Voyages to Antiquity
Voyages to Antiquity Highlights
- Mediterranean and Asia cruises with historical and cultural bent
- Lots of onboard enrichment in the form of lectures
- 378-passenger Aegean Odyssey is particularly singles-friendly
- Most shore excursions and wine and beer at dinner are included
- Voyages to Antiquity News: Cruise Line Cancels Asia Winter Season
Voyages to Antiquity Fleet (1)
A major refurbishment of the ship -- from cabins and public rooms to the galley and funnel -- cost three times more than the purchase price of the ship, according to Voyages' managing director, David Yellow. Aegean Odyssey's capacity was lowered from 570 to 378 by creating larger cabins via the combination of smaller cabins. An additional reconfiguration in early 2013 created 18 additional outside cabins by relocating the spa to replace 10 inside cabins.
Yellow says there are no plans to add other ships.
About Voyages to Antiquity
Having sold his single vessel, Orient Lines' Marco Polo, in early 2008, Herrod essentially was out of a job. But, after reading Lord John Julius Norwich's "The Middle Sea," a historical account of the fabled ancient civilizations that flourished in the eastern and central Mediterranean, he was inspired with an idea for a new cruise line.
Herrod contacted the author, who agreed to help him craft voyages for a new cruise line that would focus on ancient civilizations and the journeys of ships of the past, including visits to ports of significant historical and cultural interest. The itineraries would take passengers to see the still-visible remnants of ancient Egyptian, Greek and Roman life. Initially, Voyages to Antiquity featured only nine itineraries between March and November, but since November 2012, it has doubled its total offering. The nine additional itineraries are part of a winter program to Southeast Asia, India and the South Pacific, which provides variety and an expanded geographic region for the line to continue its practice of cultural and historical cruising.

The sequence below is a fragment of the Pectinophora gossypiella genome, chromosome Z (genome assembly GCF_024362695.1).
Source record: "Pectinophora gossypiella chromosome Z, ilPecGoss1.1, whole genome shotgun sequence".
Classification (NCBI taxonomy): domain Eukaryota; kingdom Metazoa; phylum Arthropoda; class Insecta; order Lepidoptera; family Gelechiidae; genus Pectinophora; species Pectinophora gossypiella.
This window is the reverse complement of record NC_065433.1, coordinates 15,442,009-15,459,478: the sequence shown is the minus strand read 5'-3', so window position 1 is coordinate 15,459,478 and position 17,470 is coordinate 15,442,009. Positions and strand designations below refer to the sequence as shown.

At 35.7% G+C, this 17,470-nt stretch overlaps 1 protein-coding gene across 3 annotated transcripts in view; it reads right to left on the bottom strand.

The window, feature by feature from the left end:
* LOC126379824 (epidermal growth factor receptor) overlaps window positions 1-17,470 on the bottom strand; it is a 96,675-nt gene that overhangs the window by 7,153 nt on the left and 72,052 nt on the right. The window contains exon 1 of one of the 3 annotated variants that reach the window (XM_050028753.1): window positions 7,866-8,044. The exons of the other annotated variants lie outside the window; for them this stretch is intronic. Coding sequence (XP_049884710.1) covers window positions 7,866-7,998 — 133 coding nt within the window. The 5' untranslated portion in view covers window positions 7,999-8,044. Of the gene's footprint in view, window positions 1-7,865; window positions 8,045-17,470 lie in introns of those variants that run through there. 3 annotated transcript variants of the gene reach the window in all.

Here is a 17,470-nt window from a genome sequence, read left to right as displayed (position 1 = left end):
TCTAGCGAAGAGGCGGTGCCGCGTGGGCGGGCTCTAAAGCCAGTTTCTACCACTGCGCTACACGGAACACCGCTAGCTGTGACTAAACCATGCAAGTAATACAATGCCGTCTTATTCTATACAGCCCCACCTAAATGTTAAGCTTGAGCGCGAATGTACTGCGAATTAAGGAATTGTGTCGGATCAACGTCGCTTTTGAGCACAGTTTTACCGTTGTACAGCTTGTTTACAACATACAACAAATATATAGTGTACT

The focus of each itinerary is the destination, with plenty of onboard lectures to educate passengers on the cultural and historical background of the places they'll visit. Shore excursions (nearly all included) are the highlight. For example, in Palermo, passengers tour the 1,000-year-old mosques that were finessed into Christian churches by Sicily's Norman conquerors, and in Libya, they spend two days touring the well-preserved, seldom-viewed Roman ruins of Leptis Magna.
Voyages to Antiquity is marketed as a "premium, small-ship product." The ambience is country-club chic: never dressy, never sloppy. The public address system is seldom used, other than for the captain's daily update. Gratuities are included in the basic fares, as are most excursions and wine and beer with dinner.
While lone cruise ship Aegean Odyssey has no casino or showroom, plenty of enrichment opportunities are available onboard. The entertainment is purposely low-key, usually just a string trio, a pop ensemble or a pianist playing show tunes -- no midnight comedy acts, no dance troupes, no bingo. Yet, the small library is filled with books on the ancient world, encouraging passengers to embrace education and enrichment on their cruise holidays. Facilities include a small swimming pool and a compact spa.
There is no assigned seating for meals, and the mainly Filipino waitstaff will remember your preferences. Dining venues include an open-seating dining room named Marco Polo and the Terrace Cafe and Grill -- a casual buffet restaurant with an alfresco section that's home to "Tapas on the Terrace." Afternoon tea is served in the Terrace Cafe, and hors d'oeuvres are offered during the late-afternoon cocktail hour and again after dinner in the Charleston Lounge, which also features musical performances.
Cabins range from 130 square feet (inside and outside cabins) to 550 square feet with balconies (Owner's Suites). There are 26 dedicated single cabins (4 inside, 20 outside and 2 balconies).